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HARARITE – Epithet applied to some of David's heroes. Owing to the discrepancy which exists generally between the books of Samuel and the Chronicles, it is uncertain whether the appellation refers to two or to three men. In II Sam. xxiii....
HARBONA, HARBONAH – One of the seven eunuchs who served Ahasuerus and to whom the order was given to bring Queen Vashti before the king (Esth. i. 10). He suggested that Haman should be hanged on his own gallows (ib. vii. 9). According to R. Eleazar...
HARBURG – Jew Minters. City on the Elbe, six miles south of Hamburg, in the Prussian province of Hanover. Jews were not admitted to Harburg until the seventeenth century, when Duke William August (1603-1642) established a mint there which...
HARBURGER, HEINRICH – German jurist; born at Bayreuth, Bavaria, Oct. 2, 1851. He received his education at the gymnasium of his native town and at the University of Munich, whence he was graduated as doctor of law. After being admitted to the bar he...
HARBY – American family, resident in the southern part of the United States.Solomon Harby: First of the family in North America; son of Isaac Harby, lapidary to the emperor of Morocco. He settled at Charleston, S. C., where his son,...
HARDEN, MAXIMILIAN – German author; born at Berlin Oct. 20, 1861. Educated in the German capital, where he still resides, he became well known through his political and social articles in the "Nation," "Frankfurter Zeitung," and especially in the...
HARDT, HERMANN VON DER – German Protestant theologian and philologist; born at Melle, Westphalia, Nov. 15, 1660; died Feb. 28, 1746. He studied at Osnabrück, Jena, and Hamburg, and became professor of Oriental languages at the University of Helmstädt...
HARE – Animal mentioned in Lev. xi. 6 and Deut. xiv. 7 among the unclean animals, "because he cheweth the cud, but divideth not the hoof." The idea that the hare chews the cud probably arose from the constant moving of its jaws and...
HARFIDIL – Name of a Gothic Jew occurring in a Hebrew epitaph found near Parthenit. Chwolson places the inscription in the fifth century; and the change from the Wulfianic name "Harjafrithila" ("th" as in Eng. "this") to "Harfidil"...
ḤARIF MOSES PHINEHAS BEN ISRAEL – Polish rabbi and author; died in Lemberg 1722. He was the grandson of Moses Ḥarif the Elder and the father of Israel and Hirsch Ḥarif, the latter of whom became rabbi of Yaborow, Galicia. In 1684 he occupied the position of...
ḤARIF, ẒEBI HIRSCH – See Courland.
HARIPH – The children of Hariph, to the number of one hundred and twelve, returned from captivity with Zerubbabel (Neh. vii. 24). Hariph was one of the chiefs who sealed the covenant with Nehemiah (ib. x. 20). In the parallel list of...
ḤARITH IBN 'AMR – Yemenite king who embraced Judaism; born about 260; ascended the throne about 320; died about 330. Nothing is known of this king's history, as he is mentioned only by Abu al-Fida ("Historia Anteislamica," ed. Fleischer, p. 118),...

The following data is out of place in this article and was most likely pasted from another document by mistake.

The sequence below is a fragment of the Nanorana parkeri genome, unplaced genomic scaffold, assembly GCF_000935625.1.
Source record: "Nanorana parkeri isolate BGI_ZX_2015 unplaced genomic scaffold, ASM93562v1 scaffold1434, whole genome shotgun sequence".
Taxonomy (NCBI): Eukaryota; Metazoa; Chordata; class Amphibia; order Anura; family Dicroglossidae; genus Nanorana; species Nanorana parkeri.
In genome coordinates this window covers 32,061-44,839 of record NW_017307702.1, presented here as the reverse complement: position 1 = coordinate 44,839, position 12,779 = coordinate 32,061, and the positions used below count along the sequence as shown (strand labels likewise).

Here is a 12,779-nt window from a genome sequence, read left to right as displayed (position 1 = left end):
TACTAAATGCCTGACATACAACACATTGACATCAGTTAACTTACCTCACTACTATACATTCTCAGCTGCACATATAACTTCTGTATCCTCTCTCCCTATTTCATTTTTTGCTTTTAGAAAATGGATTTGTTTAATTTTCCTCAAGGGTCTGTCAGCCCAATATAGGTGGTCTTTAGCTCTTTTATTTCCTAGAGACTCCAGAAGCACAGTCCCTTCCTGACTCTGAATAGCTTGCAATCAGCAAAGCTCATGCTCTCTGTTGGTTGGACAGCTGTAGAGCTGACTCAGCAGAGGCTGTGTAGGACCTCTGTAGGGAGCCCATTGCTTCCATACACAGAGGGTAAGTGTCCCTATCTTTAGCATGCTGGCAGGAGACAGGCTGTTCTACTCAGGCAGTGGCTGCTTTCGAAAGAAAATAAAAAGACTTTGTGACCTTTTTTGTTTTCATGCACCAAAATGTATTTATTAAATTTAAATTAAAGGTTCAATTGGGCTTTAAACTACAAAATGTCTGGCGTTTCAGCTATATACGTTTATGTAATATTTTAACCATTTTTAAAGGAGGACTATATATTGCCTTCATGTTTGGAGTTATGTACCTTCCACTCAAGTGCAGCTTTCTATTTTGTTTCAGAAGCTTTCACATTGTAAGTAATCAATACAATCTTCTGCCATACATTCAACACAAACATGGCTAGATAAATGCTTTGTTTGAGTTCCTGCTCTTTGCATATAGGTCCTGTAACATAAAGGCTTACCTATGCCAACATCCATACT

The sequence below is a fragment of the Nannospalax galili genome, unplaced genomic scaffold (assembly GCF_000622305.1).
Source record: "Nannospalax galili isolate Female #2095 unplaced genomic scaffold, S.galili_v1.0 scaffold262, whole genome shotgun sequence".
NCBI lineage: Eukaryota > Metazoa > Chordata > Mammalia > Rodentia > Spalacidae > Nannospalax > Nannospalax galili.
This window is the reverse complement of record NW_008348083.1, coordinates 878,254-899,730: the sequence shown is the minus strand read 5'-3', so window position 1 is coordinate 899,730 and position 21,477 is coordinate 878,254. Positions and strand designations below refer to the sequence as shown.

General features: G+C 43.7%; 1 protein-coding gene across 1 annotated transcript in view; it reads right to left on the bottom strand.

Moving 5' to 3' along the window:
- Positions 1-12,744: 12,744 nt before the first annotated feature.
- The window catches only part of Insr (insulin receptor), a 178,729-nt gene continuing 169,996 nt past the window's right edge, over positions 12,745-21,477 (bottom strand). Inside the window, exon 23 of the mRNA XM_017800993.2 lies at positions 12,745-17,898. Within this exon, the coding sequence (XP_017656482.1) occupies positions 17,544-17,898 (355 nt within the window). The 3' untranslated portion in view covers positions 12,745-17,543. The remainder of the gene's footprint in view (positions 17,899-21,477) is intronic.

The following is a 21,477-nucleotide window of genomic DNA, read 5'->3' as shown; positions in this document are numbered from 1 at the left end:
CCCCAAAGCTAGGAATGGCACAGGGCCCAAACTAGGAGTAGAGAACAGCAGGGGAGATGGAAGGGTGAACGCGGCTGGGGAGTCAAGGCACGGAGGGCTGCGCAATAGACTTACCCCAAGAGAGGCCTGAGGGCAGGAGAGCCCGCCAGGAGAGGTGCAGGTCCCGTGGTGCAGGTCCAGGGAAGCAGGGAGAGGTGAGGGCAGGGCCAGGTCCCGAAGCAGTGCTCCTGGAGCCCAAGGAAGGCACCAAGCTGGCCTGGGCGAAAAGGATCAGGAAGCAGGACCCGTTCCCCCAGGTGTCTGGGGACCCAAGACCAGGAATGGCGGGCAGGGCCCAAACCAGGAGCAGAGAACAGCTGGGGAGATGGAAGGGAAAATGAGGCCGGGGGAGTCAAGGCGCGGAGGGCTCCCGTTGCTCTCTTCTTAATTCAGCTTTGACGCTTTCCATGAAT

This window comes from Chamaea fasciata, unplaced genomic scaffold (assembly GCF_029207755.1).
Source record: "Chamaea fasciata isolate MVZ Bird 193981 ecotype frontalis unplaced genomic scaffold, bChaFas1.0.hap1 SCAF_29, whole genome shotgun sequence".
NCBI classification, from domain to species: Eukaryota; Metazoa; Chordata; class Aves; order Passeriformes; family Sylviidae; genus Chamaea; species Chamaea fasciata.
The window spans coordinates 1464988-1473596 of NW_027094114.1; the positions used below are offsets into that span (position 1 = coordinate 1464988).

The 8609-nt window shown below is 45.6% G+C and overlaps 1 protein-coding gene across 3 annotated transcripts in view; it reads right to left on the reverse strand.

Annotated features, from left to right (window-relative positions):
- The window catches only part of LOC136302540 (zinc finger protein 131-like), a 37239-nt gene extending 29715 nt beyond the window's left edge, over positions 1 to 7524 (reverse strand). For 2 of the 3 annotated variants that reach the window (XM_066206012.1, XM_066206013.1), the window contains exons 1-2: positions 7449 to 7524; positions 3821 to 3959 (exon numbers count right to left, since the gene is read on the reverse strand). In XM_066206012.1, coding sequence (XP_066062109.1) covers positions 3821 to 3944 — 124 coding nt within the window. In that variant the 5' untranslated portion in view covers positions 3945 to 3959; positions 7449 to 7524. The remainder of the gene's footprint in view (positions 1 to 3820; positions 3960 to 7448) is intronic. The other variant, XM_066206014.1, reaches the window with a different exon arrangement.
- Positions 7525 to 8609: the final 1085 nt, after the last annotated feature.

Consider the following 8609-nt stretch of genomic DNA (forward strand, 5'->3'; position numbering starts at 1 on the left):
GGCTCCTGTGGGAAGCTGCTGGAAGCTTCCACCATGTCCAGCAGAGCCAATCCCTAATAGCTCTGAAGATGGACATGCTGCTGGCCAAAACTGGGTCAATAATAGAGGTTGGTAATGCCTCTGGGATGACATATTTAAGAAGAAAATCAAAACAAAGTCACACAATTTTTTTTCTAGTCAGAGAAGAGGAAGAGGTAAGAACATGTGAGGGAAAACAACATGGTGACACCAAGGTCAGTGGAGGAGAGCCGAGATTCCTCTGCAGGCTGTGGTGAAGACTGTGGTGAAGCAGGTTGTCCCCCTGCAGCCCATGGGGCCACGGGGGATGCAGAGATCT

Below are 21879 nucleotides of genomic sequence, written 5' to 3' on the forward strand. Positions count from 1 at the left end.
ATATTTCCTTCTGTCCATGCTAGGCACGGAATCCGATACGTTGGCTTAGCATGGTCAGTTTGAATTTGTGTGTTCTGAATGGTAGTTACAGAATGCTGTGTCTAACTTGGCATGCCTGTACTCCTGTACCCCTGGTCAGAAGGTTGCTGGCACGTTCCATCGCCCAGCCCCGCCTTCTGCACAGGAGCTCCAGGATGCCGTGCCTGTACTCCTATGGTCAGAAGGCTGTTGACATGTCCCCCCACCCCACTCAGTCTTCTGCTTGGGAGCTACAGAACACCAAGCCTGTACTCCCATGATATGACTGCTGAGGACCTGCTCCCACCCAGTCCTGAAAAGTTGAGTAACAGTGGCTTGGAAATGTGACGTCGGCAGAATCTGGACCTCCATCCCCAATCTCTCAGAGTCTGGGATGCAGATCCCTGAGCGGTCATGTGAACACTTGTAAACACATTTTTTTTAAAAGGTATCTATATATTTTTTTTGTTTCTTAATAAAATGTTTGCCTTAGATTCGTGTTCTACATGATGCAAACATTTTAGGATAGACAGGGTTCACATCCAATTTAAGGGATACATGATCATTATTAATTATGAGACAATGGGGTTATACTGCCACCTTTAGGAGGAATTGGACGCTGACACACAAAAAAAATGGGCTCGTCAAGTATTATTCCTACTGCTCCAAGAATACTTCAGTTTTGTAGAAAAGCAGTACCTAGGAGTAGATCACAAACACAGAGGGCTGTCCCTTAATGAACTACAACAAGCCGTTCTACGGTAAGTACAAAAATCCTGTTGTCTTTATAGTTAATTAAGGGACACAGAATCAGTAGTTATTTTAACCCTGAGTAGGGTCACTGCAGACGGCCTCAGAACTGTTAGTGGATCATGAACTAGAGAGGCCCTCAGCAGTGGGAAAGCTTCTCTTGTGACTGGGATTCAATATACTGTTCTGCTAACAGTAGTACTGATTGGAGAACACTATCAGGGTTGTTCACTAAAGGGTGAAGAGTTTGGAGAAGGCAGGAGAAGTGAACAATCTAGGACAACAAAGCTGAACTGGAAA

ḤARIZI, JUDAH B. SOLOMON – See Al-Ḥarizi, Judah b. Solomon.
HARKAVY – Russo-Jewish family. It originated, according to a tradition current in the family, with Mordecai Jaffe, author of the "Lebushim." The immediate ancestor was Joseph of Turetz (d. 1778), Turetz being a town near Nowogrudok, in...
HARKAVY, ALBERT (ABRAHAM YAKOVLEVICH) – Russian Orientalist and historian; born at Novogrudok, government of Minsk, Oct. 27, 1839. His father, Jacob Harkavy, was a wealthy merchant and a prominent Talmudic scholar, connected by descent with the Jaffe family. At the...
HARLAND, HENRY – American author; born at St. Petersburg March, 1861; educated at the College of the City of New York and at Harvard. From 1883 to 1886 he was in the office of the surrogate of New York, after which he removed to London and...
HARLOT – See Prostitution.
HARO – City in La Rioja, in the diocese of Calahorra, Spain. In the fifteenth century it contained a Jewish community, the members of which were engaged in agricultural, commercial, and industrial pursuits, particularly in tanning, and...
HAROD – Name of a well beside which Gideon and his army encamped on the morning of the day which ended in the rout of the Midianites (Judges vii. 1), and where the test of the people by their mode of drinking apparently took place (ib....
HAROSHETH (HAROSHETH OF THE GENTILES) – City supposed to have stood near Hazor, in the northern part of Canaan, afterward known as Upper Galilee, or Galilee of the Gentiles. It was so called on account of the cosmopolitan character of its inhabitants. Harosheth was...
HARP AND LYRE – The ancient Hebrews had two stringed instruments, the "kinnor" ( ) and the "nebel" ( ). In the English versions of the Old Testament the former word is wrongly translated"harp." In both instruments the strings were set in...
HARRIS, SIR AUGUSTUS GLOSSOP – English actor, playwright, and theatrical manager; born in Paris 1852; died at Folkestone, England, June 22, 1896. Harris made possible the renascence in London of grand opera, which had lapsed for want of support. Educated in...
HARRIS, DAVID – English soldier and mine-director; born in London 1852. He arrived at the Kimberley diamond fields about 1873, and in dealing in diamonds and claims met with great prosperity. While engaging in business he became an ardent...
HARRIS, MARK – English surveyor and soldier; born March 15, 1869; killed in action in Bechuanaland April 6, 1897. He was a son of Ephraim Harris, head master of the Jews' School at Manchester, where he was educated; afterward he was articled...